20. The computer readable storage medium of claim 14, wherein accessing the physical file includes scanning the contents of the physical file for a computer virus.
Description
CROSS-REFERENCE TO RELATED APPLICATIONS

This application is a continuation of U.S. patent application Ser. No. 11/008,832, filed on Dec. 10, 2004 and entitled “SYSTEMS AND METHODS FOR ATTACHING A VIRTUAL MACHINE VIRTUAL HARD DISK TO A HOST MACHINE,” the entirety of which is hereby incorporated by reference herein, and which is related by subject matter to the inventions disclosed in the following commonly assigned application: U.S. patent application Ser. No. 10/435,481, filed on May 8, 2003 and entitled “SYSTEM AND METHOD FOR TESTING, SIMULATING, AND CONTROLLING COMPUTER SOFTWARE AND HARDWARE,” the entirety of which is hereby incorporated by reference herein.

FIELD OF THE INVENTION

The present invention generally relates to the field virtual machines (also known as “processor virtualization”) and software that executes in a virtual machine environment. More specifically, the present invention is directed to systems and methods for attaching a virtual hard drive (VHD) for a virtual machine (VM) emulated on a host computer system (HOS) directly to said HOS.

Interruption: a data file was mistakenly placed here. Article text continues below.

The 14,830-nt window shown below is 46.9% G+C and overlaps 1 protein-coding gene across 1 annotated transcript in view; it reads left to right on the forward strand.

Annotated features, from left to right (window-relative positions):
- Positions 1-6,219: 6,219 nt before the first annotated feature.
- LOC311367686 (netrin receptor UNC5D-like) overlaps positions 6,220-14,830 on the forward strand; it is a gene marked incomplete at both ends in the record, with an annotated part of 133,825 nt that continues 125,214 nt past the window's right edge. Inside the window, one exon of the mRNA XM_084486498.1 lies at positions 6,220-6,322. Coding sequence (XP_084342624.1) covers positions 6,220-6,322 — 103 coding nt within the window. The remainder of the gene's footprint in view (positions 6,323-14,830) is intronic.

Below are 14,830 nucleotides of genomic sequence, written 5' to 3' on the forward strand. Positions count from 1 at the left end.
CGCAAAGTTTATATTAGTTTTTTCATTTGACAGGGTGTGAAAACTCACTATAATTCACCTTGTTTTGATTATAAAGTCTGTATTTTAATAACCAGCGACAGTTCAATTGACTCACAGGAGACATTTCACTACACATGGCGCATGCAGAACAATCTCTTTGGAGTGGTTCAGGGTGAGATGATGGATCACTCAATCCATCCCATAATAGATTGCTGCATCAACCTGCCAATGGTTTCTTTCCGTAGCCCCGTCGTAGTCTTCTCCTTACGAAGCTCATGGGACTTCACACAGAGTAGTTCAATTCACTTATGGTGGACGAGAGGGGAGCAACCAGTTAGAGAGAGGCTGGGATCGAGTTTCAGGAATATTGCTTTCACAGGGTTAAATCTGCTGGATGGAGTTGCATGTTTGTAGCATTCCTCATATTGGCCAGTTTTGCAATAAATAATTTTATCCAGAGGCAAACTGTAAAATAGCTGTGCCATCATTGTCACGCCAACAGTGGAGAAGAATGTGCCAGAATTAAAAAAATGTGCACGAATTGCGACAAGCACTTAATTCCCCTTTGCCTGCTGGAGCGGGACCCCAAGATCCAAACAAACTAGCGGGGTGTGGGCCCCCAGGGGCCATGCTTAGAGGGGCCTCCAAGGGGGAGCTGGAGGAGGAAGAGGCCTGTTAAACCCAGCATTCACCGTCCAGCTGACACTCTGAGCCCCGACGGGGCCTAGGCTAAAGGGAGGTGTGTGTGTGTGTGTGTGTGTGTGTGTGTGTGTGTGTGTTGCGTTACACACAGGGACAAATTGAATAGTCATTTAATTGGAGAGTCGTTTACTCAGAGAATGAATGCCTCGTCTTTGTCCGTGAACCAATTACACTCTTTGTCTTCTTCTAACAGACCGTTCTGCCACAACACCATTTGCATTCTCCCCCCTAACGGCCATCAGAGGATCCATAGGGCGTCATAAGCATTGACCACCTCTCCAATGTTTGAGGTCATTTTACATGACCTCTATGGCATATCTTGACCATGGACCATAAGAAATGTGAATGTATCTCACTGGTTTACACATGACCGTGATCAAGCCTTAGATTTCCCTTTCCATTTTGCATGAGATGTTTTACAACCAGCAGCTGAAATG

BACKGROUND OF THE INVENTION

Computers include general purpose central processing units (CPUs) that are designed to execute a specific set of system instructions. A group of processors that have similar architecture or design specifications may be considered to be members of the same processor family. Examples of current processor families include the Motorola 680X0 processor family, manufactured by Motorola, Inc. of Phoenix, Ariz.; the Intel 80X86 processor family, manufactured by Intel Corporation of Sunnyvale, Calif.; and the PowerPC processor family, which is manufactured by Motorola, Inc. and used in computers manufactured by Apple Computer, Inc. of Cupertino, Calif. Although a group of processors may be in the same family because of their similar architecture and design considerations, processors may vary widely within a family according to their clock speed and other performance parameters.